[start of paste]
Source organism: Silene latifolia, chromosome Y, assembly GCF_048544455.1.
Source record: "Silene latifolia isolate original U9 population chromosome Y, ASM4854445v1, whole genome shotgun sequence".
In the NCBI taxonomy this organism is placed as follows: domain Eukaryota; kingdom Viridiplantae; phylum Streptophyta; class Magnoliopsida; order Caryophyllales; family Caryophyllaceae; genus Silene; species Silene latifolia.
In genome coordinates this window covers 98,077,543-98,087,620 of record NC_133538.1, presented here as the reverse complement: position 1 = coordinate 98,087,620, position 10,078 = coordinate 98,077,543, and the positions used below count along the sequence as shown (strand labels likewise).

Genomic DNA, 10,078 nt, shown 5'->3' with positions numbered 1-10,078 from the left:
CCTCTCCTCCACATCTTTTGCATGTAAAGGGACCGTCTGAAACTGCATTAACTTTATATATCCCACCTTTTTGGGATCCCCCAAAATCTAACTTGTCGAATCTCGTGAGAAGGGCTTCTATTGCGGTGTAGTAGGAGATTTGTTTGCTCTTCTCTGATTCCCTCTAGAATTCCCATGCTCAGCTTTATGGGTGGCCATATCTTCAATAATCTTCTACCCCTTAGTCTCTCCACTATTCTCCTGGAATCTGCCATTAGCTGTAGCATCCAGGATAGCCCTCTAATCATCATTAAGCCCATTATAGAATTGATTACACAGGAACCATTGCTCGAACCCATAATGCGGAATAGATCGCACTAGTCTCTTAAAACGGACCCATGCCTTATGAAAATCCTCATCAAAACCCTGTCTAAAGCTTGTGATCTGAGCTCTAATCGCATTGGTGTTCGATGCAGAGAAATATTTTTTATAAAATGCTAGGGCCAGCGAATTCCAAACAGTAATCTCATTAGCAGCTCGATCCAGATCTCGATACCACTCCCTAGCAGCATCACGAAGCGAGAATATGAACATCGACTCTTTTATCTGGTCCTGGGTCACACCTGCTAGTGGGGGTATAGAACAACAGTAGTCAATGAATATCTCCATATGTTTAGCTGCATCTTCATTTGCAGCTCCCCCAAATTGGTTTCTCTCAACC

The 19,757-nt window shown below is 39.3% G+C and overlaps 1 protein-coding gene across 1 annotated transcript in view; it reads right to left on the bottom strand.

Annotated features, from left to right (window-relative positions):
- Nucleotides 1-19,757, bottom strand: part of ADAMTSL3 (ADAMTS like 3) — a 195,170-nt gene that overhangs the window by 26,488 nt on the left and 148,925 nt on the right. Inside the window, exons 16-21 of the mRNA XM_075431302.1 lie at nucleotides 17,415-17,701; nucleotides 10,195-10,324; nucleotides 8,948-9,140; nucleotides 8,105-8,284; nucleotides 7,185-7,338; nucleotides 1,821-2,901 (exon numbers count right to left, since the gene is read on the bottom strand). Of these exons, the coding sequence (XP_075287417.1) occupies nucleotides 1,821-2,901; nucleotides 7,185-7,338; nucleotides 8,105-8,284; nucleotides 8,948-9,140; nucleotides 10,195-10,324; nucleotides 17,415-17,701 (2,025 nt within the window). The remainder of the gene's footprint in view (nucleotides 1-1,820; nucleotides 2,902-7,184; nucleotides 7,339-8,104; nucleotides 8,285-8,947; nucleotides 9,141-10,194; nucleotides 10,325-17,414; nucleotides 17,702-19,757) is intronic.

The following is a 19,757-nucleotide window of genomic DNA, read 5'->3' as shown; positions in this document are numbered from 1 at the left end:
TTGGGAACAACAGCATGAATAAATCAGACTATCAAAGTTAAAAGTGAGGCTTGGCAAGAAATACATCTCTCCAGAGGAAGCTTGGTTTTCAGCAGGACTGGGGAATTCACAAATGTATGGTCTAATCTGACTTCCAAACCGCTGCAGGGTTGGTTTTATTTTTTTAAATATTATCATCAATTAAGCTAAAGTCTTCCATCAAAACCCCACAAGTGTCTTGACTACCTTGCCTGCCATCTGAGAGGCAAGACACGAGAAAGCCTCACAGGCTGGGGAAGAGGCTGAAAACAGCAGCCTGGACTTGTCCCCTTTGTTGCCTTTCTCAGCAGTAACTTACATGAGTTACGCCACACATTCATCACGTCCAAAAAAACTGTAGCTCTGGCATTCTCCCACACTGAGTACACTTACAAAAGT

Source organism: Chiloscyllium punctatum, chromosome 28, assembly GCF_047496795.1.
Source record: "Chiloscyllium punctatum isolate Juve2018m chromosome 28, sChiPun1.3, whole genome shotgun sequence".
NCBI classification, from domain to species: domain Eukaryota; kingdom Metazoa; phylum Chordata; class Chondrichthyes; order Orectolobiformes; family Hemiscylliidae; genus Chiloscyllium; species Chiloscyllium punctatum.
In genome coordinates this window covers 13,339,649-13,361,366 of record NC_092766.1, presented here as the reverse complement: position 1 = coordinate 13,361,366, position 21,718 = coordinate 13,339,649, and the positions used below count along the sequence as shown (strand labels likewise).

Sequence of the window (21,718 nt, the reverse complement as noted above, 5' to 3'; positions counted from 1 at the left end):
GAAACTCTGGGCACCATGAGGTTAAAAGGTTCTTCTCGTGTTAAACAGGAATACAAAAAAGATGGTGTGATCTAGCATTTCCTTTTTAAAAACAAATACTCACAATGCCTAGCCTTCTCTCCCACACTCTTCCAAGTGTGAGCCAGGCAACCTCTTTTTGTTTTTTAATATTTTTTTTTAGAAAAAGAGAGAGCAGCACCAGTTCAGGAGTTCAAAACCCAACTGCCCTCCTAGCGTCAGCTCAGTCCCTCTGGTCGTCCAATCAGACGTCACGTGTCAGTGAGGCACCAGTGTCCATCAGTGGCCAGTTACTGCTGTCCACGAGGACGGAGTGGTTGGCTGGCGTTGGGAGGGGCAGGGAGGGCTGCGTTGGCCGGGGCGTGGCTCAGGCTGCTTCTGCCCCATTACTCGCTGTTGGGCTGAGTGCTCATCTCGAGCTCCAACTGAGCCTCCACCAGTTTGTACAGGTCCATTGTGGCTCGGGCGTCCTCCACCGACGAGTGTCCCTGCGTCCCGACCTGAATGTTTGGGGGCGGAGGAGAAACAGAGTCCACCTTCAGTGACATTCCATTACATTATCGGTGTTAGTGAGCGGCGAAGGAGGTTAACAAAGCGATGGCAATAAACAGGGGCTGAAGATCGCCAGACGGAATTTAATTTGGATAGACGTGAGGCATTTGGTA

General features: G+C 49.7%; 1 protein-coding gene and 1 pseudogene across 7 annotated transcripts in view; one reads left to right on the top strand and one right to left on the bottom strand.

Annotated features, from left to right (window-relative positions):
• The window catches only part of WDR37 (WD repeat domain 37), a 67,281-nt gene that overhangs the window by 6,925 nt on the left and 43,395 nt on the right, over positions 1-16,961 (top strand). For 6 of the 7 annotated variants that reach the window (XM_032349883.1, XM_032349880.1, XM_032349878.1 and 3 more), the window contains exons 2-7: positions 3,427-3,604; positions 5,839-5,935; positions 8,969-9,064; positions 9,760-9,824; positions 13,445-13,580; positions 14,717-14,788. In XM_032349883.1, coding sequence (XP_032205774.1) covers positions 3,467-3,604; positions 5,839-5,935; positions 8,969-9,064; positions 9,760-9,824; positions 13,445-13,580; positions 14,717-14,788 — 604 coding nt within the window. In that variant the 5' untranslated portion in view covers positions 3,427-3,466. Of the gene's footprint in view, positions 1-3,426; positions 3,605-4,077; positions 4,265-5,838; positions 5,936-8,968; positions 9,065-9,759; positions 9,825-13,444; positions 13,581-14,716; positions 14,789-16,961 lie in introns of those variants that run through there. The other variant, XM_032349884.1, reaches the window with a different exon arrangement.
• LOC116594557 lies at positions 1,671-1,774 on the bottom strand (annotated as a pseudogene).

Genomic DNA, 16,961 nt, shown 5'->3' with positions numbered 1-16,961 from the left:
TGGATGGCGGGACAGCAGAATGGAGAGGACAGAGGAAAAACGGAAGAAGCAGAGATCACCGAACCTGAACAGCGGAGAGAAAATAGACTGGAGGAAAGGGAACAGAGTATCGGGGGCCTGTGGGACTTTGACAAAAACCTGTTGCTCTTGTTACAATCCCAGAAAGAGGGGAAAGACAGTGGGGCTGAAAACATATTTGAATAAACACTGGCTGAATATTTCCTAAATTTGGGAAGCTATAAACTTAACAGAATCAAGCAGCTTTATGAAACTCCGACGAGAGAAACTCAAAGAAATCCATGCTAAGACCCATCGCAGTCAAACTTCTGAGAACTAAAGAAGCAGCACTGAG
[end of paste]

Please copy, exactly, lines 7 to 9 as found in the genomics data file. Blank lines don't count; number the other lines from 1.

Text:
The 19,757-nt window shown below is 39.3% G+C and overlaps 1 protein-coding gene across 1 annotated transcript in view; it reads right to left on the bottom strand.

Annotated features, from left to right (window-relative positions):
- Nucleotides 1-19,757, bottom strand: part of ADAMTSL3 (ADAMTS like 3) — a 195,170-nt gene that overhangs the window by 26,488 nt on the left and 148,925 nt on the right. Inside the window, exons 16-21 of the mRNA XM_075431302.1 lie at nucleotides 17,415-17,701; nucleotides 10,195-10,324; nucleotides 8,948-9,140; nucleotides 8,105-8,284; nucleotides 7,185-7,338; nucleotides 1,821-2,901 (exon numbers count right to left, since the gene is read on the bottom strand). Of these exons, the coding sequence (XP_075287417.1) occupies nucleotides 1,821-2,901; nucleotides 7,185-7,338; nucleotides 8,105-8,284; nucleotides 8,948-9,140; nucleotides 10,195-10,324; nucleotides 17,415-17,701 (2,025 nt within the window). The remainder of the gene's footprint in view (nucleotides 1-1,820; nucleotides 2,902-7,184; nucleotides 7,339-8,104; nucleotides 8,285-8,947; nucleotides 9,141-10,194; nucleotides 10,325-17,414; nucleotides 17,702-19,757) is intronic.